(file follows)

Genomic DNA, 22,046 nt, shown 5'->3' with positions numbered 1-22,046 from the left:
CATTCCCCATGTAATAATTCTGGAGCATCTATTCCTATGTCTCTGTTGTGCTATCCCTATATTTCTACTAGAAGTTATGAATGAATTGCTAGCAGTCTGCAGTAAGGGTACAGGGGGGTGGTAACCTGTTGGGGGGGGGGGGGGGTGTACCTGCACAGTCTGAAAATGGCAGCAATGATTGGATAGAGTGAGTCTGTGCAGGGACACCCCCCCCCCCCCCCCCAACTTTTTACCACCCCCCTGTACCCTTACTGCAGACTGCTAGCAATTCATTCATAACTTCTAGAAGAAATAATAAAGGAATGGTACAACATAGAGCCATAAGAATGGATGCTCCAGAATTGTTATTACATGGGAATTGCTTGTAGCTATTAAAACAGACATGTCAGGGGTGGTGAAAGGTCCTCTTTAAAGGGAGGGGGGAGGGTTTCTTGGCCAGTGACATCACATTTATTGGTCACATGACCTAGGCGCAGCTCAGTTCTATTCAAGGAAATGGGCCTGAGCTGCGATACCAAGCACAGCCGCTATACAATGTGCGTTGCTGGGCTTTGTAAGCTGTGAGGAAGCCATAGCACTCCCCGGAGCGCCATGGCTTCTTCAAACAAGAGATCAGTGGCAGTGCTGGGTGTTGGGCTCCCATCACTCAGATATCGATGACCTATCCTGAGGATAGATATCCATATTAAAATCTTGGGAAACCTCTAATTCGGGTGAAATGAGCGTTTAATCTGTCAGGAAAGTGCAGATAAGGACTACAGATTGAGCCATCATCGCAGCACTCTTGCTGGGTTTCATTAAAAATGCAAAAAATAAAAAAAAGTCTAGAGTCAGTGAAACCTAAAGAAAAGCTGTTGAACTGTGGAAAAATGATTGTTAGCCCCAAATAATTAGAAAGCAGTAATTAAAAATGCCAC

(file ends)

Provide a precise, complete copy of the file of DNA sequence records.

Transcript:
Genomic DNA, 22,046 nt, shown 5'->3' with positions numbered 1-22,046 from the left:
CATTCCCCATGTAATAATTCTGGAGCATCTATTCCTATGTCTCTGTTGTGCTATCCCTATATTTCTACTAGAAGTTATGAATGAATTGCTAGCAGTCTGCAGTAAGGGTACAGGGGGGTGGTAACCTGTTGGGGGGGGGGGGGGGTGTACCTGCACAGTCTGAAAATGGCAGCAATGATTGGATAGAGTGAGTCTGTGCAGGGACACCCCCCCCCCCCCCCCCAACTTTTTACCACCCCCCTGTACCCTTACTGCAGACTGCTAGCAATTCATTCATAACTTCTAGAAGAAATAATAAAGGAATGGTACAACATAGAGCCATAAGAATGGATGCTCCAGAATTGTTATTACATGGGAATTGCTTGTAGCTATTAAAACAGACATGTCAGGGGTGGTGAAAGGTCCTCTTTAAAGGGAGGGGGGAGGGTTTCTTGGCCAGTGACATCACATTTATTGGTCACATGACCTAGGCGCAGCTCAGTTCTATTCAAGGAAATGGGCCTGAGCTGCGATACCAAGCACAGCCGCTATACAATGTGCGTTGCTGGGCTTTGTAAGCTGTGAGGAAGCCATAGCACTCCCCGGAGCGCCATGGCTTCTTCAAACAAGAGATCAGTGGCAGTGCTGGGTGTTGGGCTCCCATCACTCAGATATCGATGACCTATCCTGAGGATAGATATCCATATTAAAATCTTGGGAAACCTCTAATTCGGGTGAAATGAGCGTTTAATCTGTCAGGAAAGTGCAGATAAGGACTACAGATTGAGCCATCATCGCAGCACTCTTGCTGGGTTTCATTAAAAATGCAAAAAATAAAAAAAAGTCTAGAGTCAGTGAAACCTAAAGAAAAGCTGTTGAACTGTGGAAAAATGATTGTTAGCCCCAAATAATTAGAAAGCAGTAATTAAAAATGCCAC